The Lost Generation – Part Two – Education in the Camps

I went to Lebanon to teach English in a refugee camp in the Beqaa Valley. Why English? One of the barriers to getting the children into the Lebanese school system is that many Syrian children only speak Arabic, yet the Lebanese schools use English or French to teach math and sciences. I was hopeful that I was doing some good, and helping to make a positive impact on their lives. Instead, I have come away with images in my mind of the horrendous future that these children I got to know and love have in store for them.

They will be exploited, abused, possibly sold into prostitution, or forced into child labour or child marriage. Very few will get an education, and without accredited education, these children are doomed to a life of exploitation, poverty, and despair, which is no life at all.

Before the war in Syria, the population of Lebanon was 4 million. Now there are approximately 1.5 million Syrian refugees living in Lebanon – that means that over 1/4 of the population is Syrian refugees. And it is estimated that over 400,000 are children not in school.

Only education can save the children, but first the barriers to Syrian refugees receiving accredited education in Lebanon need to be solved.

With such a large population increase there was no room in the schools for more students. To address this Lebanon has 1278 schools managing increased numbers of students and started a second-shift school system in over 250 schools and in near future are hoping to double this. The Lebanese children go to school earlier in the morning until noon and the Syrian children come in the afternoon. Syrian teachers, refugees themselves, are hired to teach the second shift. The opportunity for more is there but they need more financial support.

Many Syrian students have missed more than two years of school. An accelerated learning program, regulated by the Lebanese Ministry of Education, has been set up so that children can catch up in an intensive 4-month program. Upon completion of this program, the children can enroll in public school. In partnership with NGOs like World Vision, the ministry has hired 400 new teachers, but it needs more cooperation with UNICEF, Save the Children, and other charity organizations running informal schools.

The distance to public schools prohibits children living in the Lebanese refugee camps from attending public schools. Parents would need to cover the cost of transportation, which is approximately $66 per month. Increased funding for the second-shift schools may cover this; if not, it would be nice to see UNICEF or Save the Children step up.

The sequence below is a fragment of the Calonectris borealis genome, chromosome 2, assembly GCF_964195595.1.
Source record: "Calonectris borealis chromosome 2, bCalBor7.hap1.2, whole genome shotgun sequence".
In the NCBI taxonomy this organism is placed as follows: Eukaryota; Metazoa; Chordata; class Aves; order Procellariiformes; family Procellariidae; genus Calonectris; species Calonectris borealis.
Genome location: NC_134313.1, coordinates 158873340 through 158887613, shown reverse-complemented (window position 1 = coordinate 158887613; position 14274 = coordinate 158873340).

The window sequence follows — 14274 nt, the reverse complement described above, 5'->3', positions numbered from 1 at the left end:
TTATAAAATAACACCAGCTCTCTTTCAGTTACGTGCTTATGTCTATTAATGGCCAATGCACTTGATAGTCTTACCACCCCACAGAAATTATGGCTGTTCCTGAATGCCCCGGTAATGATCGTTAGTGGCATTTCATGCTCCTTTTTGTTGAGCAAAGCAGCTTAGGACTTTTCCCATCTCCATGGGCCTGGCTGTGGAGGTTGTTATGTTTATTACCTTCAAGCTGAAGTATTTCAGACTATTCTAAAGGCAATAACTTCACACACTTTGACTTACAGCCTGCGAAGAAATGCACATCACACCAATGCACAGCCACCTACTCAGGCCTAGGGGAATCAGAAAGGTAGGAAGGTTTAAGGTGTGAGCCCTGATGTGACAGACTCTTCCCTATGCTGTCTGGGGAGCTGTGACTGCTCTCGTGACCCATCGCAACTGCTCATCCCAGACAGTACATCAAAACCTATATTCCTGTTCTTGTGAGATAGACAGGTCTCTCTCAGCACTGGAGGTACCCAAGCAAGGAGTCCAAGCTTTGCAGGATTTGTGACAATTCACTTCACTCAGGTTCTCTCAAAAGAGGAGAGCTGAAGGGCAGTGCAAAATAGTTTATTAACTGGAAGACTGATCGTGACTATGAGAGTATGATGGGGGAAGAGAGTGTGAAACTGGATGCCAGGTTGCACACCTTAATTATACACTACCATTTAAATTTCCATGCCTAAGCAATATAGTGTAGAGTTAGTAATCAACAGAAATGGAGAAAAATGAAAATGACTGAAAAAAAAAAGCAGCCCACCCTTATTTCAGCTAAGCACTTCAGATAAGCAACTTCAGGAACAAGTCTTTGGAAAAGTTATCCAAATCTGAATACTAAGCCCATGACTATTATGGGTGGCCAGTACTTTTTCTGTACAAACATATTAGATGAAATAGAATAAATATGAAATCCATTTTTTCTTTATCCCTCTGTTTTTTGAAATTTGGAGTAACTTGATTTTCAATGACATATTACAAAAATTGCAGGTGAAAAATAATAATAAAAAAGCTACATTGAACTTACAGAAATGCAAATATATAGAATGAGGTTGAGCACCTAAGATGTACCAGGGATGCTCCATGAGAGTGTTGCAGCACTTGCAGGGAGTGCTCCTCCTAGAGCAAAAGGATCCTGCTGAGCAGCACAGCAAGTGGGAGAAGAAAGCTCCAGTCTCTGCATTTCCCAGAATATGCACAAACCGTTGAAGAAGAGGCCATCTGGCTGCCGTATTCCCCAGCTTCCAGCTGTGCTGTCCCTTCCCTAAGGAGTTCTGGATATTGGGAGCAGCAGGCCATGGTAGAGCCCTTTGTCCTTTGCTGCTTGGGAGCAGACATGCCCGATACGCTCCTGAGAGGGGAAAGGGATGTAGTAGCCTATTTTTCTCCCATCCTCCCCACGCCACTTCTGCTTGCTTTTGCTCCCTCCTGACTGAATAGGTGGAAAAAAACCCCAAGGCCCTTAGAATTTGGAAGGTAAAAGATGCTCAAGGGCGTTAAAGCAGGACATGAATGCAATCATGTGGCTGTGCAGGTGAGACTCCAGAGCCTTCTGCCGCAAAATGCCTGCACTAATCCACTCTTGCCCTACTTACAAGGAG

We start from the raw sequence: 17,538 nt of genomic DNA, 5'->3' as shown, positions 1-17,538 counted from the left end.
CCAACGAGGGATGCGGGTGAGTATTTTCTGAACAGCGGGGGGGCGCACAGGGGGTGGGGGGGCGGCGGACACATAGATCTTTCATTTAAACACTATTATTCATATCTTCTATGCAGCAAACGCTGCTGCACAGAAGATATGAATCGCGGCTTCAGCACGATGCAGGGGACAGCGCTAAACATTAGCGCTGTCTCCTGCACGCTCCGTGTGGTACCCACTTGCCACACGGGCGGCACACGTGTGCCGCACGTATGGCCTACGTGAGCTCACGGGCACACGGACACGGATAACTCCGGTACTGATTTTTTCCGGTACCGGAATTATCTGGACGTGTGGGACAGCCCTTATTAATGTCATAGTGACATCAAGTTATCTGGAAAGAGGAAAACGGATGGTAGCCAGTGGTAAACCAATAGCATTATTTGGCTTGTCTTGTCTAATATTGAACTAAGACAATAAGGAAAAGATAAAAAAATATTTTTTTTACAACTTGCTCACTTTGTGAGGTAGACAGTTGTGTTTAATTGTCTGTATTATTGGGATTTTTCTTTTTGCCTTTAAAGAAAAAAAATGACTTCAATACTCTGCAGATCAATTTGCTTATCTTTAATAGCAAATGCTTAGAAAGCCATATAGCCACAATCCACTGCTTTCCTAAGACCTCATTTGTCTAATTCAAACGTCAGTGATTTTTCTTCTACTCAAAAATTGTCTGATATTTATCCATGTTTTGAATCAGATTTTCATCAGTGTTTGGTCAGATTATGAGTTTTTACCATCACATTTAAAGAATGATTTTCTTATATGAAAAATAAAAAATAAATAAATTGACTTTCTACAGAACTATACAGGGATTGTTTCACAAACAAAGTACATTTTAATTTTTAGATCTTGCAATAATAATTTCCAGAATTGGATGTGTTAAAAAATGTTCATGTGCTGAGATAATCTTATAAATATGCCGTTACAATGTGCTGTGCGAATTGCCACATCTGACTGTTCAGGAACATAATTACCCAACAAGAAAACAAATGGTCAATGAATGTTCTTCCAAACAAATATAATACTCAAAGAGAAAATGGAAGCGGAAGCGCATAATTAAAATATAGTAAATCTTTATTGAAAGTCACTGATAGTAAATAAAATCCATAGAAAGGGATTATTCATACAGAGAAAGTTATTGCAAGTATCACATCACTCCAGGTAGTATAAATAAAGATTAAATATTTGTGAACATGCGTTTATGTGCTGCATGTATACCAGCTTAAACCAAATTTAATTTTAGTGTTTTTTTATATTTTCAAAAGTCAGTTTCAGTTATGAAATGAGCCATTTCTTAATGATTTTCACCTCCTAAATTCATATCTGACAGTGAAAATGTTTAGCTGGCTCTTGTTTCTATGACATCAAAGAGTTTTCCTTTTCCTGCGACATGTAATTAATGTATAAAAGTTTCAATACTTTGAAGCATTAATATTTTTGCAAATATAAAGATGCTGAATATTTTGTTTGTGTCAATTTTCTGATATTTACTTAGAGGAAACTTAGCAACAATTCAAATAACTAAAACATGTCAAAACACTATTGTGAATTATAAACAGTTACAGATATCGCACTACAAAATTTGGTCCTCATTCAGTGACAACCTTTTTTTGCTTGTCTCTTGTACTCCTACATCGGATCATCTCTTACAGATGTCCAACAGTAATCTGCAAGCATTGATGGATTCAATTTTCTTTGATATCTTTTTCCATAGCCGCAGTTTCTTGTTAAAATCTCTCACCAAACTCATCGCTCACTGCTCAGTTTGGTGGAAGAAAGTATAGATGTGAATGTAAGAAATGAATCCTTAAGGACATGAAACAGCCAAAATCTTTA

To give my readers at home a visual of the camps picture the Fraser Valley, one hour away from Vancouver, and how it runs along the unprotected border of the United States. Visualize all of the towns like Chilliwack,  Abbotsford, Aldergrove and Langley – towns where there are many schools. Now rename them. The Beqaa Valley, one hour east of Beirut, runs along the border of Syria and includes the city of Zahle (where I was), Chtoura, Baalbek and Qaa. Now imagine every farm field between 0 and 16th Avenue and all of Sumas prairie, every one of them, with 40 to 50 tents where families are living.

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Many refugee parents are unaware that their children are allowed in the public school system, or they think that it is inconvenient and unnecessary when they have an informal school available. UNICEF, Save the Children, and other organizations such as the one I was with have set up some informal camp schools, but there are certainly not enough of these to reach all the children. Each school has its own curriculum, but most do not conform to the Lebanese curriculum and so the children won’t get proper certification. The Lebanese Ministry of Education wants all of the children to go to public schools and not to the informal camp schools scattered in the valley. Charity organizations need to better coordinate with the Lebanese education system.


Many children often have to stay home to look after their younger siblings while their parents are working. It would help tremendously if charity organizations could set up a daycare system so those children having to watch siblings could go to school. Plus, the structured daycare will stop the kids from turning into little monsters – take it from me, siblings raising siblings really isn’t working out very well.

Other children are unable to go to school because they must work to help support the family. This financial constraint is by far the biggest barrier to education. This problem runs deep and involves many issues which I will explain in, Lost Generation – Part 3 – Exploitation of Refugees.

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